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100 Days After Hurricane Maria, About Half Of Puerto Rico Has Power

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100 Days After Hurricane Maria, About Half Of Puerto Rico Has Power
Puerto Rican Gov. Ricardo Rosselló is requesting up to 1,500 more restoration workers.
SHOW TRANSCRIPT

One hundred days after Hurricane Maria touched down on Puerto Rico, power is back on for 55 percent of the island.

To José Sánchez, head of the U.S. Army Corps of Engineers task force in Puerto Rico, that number doesn't sound like a success. He told The New York Times, "I want it quicker, faster, better."

According to The Associated Press, the Army Corps estimates full power won't be restored until May. The Atlantic says the situation is "the longest and most devastating blackout in American history."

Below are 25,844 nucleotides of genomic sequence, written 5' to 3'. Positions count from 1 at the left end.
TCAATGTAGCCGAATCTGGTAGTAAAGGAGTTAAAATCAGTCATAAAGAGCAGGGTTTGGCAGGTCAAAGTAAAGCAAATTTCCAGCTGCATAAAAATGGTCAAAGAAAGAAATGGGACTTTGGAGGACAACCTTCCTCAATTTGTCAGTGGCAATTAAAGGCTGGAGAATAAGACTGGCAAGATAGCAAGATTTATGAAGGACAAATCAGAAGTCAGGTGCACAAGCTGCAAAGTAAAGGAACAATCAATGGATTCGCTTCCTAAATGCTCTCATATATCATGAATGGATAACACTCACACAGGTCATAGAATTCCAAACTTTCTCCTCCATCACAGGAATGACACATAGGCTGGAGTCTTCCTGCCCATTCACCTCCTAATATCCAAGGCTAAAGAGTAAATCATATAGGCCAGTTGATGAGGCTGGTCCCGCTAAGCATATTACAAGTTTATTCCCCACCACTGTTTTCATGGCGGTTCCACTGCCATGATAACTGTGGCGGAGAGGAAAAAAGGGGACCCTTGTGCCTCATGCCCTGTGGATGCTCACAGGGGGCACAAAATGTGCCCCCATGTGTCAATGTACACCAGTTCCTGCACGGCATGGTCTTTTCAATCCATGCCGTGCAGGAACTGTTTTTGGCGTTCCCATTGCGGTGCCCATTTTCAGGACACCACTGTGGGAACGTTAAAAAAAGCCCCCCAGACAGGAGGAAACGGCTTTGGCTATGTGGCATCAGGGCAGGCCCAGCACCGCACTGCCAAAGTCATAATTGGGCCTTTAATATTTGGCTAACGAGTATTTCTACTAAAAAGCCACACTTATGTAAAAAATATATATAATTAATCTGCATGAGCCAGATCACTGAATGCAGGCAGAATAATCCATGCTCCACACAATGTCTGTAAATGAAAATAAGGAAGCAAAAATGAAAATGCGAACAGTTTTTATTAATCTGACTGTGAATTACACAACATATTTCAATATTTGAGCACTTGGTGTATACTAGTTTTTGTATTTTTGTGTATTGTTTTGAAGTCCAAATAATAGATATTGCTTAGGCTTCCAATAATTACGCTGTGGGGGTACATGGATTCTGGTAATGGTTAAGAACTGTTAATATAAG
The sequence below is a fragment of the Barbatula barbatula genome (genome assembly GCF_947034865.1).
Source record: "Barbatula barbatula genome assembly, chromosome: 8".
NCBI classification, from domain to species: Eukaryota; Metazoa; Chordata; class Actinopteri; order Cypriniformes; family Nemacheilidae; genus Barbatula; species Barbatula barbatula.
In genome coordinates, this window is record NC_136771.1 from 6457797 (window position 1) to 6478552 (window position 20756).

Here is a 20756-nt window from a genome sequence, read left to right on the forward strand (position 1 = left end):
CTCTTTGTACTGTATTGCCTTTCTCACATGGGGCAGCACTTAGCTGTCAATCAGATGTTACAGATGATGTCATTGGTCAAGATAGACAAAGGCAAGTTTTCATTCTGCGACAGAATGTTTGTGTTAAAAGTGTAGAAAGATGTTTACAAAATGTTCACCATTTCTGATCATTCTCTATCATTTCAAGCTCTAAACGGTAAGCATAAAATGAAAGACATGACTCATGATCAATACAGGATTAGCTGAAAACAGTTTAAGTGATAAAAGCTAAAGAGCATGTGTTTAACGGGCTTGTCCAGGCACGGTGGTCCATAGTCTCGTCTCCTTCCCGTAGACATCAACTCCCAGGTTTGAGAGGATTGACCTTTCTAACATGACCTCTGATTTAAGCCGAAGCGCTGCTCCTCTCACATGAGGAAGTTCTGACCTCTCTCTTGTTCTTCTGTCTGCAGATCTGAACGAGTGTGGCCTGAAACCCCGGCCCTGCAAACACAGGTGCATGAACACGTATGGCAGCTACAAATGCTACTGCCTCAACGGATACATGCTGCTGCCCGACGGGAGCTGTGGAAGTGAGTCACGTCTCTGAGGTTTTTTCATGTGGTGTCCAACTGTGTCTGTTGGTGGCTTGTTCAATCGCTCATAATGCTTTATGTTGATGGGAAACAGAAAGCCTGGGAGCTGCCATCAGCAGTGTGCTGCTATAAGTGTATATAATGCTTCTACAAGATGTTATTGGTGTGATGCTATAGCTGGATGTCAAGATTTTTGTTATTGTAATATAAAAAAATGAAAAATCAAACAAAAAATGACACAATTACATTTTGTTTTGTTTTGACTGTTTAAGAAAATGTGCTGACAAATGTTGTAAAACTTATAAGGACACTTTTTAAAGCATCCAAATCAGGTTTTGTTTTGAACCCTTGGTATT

The office of Puerto Rican Gov. Ricardo Rosselló says the sheer damage from Hurricane Maria slows the restoration process. To help with the issue, the governor said he requested up to 1,500 more restoration workers.

The problem isn't entirely with power generation, which is at 70 percent of its pre-hurricane capacity. Some homes are still too damaged to receive that power.